We sent Mandy in with the New York Press Corps to talk with Darren Aronosfsky about “The Wrestler,” now nominated for two Oscars. Here’s a sampling of what was said back when they first did some press for the film.

Press: There has been lots of press about the comeback of Mickey Rourke and you have a mustache on your face and that is something else that is making a comeback? I’m just curious.

Darren: Probably because Brad Pitt has that moustache. I bumped into him a couple weeks ago and I was making fun of it but what happened is I was just screwing around and I had been on the road promoting the film and I had come back and was scruffy. Rachel, my partner was like, go shave right now and I shaved and I was going to come out messing with her and she loved it. She is like, never ever shave. Totally stuck with it for a while so hopefully eventually she will grow out of it. It was a prank gone bad.

Press: How much of a fan of Wrestling where you before you did this?

Darren: Not really. I went umm well some guys my age had an 8th month romance with Wrestling when we were kids it was pre-HulkMania, though in fact I went to one match in Madison Square Garden and Hulk was the bad guy and he was wrestling against Tony Atlas and he tried to drop Tony Atlas on his balls on the top row and he missed. Tony Atlas pulled down Hulk Hogan’s pants and he dropped Hulk Hogan on his balls and the crowd just went crazy. I lost my voice for three months. So that was my one for instances, it is something you cant escape growing up here in the states because it was such a big phenomenon as it was in Japan and the UK and a few other places but it was so big here yet no one has done a serious film about it. No one ever did a serious look at what this world is and I think that is why most people think it is fake and a joke and then they write it off. When I started to look at it and you jump in ten feet off the top row and your three hundred pounds your going to feel it and your opponent is going to feel it. So suddenly there seemed to be some drama. Then when we started to go to some of these independent leagues and met these guys like Tony Atlas and did research and the guys that you to sell out the LA forum or Madison Square Garden 20 or 50 thousand people now they are out there working for 200 bucks a night just to make ends meet. There is something dramatic about that. These guys were huge huge famous people.

Press: In terms of the cinematography choices, one of the things that impressed me was that you did not go really slick like when people think of your narratives, but you didn’t do that why?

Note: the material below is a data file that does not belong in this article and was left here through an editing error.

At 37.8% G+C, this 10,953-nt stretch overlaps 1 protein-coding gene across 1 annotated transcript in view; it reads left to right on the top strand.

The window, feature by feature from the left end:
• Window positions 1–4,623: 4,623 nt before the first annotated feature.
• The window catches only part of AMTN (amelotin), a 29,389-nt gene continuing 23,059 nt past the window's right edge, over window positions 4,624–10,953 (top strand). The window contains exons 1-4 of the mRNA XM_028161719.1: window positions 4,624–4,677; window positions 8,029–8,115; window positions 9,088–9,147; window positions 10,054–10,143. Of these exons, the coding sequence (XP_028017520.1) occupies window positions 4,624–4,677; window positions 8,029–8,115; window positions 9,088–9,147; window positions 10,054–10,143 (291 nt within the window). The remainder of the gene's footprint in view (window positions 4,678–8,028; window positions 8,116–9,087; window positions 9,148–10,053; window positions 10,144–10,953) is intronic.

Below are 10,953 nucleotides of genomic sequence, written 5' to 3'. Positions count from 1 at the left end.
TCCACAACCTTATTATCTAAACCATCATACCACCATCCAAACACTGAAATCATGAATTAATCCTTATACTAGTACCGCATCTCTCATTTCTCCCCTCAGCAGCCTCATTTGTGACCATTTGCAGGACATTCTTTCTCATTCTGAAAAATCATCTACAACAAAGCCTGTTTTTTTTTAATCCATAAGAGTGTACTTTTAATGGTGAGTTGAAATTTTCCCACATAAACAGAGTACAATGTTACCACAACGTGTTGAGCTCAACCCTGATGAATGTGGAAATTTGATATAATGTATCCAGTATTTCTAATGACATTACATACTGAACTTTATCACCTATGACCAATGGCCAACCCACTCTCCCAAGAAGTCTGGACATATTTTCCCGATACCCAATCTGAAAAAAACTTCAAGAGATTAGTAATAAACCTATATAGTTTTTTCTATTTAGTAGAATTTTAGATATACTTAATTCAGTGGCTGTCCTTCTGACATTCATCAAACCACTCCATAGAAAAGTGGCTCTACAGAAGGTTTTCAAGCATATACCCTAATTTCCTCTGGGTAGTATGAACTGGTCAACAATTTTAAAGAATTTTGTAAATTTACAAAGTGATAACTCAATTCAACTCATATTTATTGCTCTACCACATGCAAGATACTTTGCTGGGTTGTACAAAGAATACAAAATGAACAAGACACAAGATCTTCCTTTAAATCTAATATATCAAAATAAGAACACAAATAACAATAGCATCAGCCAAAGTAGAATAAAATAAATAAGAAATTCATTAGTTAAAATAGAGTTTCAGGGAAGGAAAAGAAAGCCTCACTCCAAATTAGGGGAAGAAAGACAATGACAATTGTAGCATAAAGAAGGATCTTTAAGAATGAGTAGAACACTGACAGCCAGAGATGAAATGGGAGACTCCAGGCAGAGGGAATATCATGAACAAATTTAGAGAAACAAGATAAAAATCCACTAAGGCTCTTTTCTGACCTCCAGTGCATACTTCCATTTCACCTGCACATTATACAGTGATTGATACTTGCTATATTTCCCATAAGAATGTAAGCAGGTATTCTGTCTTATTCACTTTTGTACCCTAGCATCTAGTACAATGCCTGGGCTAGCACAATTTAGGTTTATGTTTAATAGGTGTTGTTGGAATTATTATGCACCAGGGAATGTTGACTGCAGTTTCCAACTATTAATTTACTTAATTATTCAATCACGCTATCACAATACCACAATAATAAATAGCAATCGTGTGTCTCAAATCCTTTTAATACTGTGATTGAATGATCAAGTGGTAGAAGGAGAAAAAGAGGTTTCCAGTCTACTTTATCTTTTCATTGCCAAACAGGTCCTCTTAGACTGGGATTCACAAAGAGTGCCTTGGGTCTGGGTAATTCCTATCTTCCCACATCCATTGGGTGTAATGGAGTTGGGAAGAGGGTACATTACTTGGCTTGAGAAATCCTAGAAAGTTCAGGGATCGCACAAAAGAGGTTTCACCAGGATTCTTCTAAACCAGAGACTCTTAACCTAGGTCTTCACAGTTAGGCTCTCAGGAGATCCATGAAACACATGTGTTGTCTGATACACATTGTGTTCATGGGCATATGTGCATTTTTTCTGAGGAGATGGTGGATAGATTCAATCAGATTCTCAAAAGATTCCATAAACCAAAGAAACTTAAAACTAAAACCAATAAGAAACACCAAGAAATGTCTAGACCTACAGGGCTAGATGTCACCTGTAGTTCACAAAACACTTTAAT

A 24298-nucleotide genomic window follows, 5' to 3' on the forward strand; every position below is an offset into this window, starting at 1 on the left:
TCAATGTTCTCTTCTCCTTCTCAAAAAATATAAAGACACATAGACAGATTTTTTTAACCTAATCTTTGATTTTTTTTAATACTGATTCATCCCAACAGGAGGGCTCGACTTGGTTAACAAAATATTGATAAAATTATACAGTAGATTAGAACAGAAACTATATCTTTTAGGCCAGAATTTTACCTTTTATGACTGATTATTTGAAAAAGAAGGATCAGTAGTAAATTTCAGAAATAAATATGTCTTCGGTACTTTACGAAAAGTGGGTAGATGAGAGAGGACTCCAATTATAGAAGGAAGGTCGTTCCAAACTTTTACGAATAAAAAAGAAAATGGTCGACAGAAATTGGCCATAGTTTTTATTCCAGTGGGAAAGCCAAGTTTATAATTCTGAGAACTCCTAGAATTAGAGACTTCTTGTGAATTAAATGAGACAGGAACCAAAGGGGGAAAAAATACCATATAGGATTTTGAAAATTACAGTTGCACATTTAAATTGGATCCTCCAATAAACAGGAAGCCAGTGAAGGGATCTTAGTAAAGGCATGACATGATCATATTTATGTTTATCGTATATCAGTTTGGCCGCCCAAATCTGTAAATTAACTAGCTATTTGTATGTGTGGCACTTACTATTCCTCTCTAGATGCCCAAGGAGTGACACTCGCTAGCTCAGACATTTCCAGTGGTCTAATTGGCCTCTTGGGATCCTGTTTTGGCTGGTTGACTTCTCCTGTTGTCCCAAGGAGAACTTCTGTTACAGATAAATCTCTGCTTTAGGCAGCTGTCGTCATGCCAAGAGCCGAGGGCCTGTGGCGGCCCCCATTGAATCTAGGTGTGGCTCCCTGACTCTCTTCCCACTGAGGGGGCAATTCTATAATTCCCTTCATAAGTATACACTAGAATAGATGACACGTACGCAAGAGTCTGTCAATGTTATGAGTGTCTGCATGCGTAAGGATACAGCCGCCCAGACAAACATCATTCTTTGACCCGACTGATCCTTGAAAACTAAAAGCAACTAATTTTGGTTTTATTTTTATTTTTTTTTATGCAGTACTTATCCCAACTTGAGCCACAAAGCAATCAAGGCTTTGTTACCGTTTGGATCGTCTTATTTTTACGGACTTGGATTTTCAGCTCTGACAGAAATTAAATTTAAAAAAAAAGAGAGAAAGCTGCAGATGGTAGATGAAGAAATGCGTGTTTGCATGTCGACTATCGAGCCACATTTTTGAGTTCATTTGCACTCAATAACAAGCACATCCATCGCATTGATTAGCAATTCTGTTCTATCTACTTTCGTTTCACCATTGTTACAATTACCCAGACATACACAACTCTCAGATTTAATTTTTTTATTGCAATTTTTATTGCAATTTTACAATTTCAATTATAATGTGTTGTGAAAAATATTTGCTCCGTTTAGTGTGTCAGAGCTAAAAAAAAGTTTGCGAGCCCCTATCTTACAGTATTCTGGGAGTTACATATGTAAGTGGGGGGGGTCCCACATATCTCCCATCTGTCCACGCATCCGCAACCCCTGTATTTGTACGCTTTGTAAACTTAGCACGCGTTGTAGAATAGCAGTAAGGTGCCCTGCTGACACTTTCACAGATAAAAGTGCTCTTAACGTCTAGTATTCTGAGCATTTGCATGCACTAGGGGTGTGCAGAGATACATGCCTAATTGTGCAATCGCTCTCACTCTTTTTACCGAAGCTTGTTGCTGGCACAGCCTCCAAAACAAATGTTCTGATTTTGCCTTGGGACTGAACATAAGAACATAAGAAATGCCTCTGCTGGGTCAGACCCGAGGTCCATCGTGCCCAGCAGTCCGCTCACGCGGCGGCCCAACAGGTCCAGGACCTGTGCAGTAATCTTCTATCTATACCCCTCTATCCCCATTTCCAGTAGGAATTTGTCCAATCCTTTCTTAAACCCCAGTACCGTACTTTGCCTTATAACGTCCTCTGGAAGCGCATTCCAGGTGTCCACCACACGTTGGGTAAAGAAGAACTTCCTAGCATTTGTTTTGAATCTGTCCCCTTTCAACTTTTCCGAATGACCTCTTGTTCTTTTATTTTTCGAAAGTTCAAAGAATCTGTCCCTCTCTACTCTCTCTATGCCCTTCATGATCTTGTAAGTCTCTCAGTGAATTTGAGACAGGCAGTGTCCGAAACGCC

Darren: Once again I just wanted to really do something different than my first three films. Which the first three films were very very formal…every single shot was shot listed and most of them were story-boarded and I just wanted to do something radically different. I went to set without a shot list and I knew what the scenes were and what was happening and what they were about. I was very prepared but I really wanted to try from a completely different approach and I heard directors do that. I think Clint Eastwood does that. He has been making films a lot longer than I have, but I wanted to try a different attitude and also working with someone like Mickey, I wanted to be as unpredictable as Mickey. I wanted to just basically be free to allow him to do anything he wanted and for my camera to be able to receive it any way it could.

Press: (Mandy) How quickly did you know that Robert was the perfect person to screenwrite this film?

Darren: Well he wrote a script that actually is about the New York Giants fans and Philadelphia Eagles fans. Its kind of weird …he just shot it and it got into the Sundance competition. It’s called “The Big Fan.” The kid’s got a lot of talent, but when I read that script it wasn’t called “The Big Fan” back then but I read it and it was great. It was kind of like a Hal Ashby piece. It had a lot of dark humor and a lot of drama and so that was kind of the vibe I thought would work really well for “The Wrestler.”

Press (Mandy) did you take into consideration that he had done something like The Onion for so long?

Darren: NO. If anything that would make me worried but the fact the he delivered a great screenplay made me confident. Then, also that for seven years he edited The Onion and he brought a lot of unexpected things to the table, like he happened to have a huge encyclopedia and understanding of hair metal music. He knew every hair metal song out there in the world so stuff like that that I could have never brought to the table so it was a really good collaboration.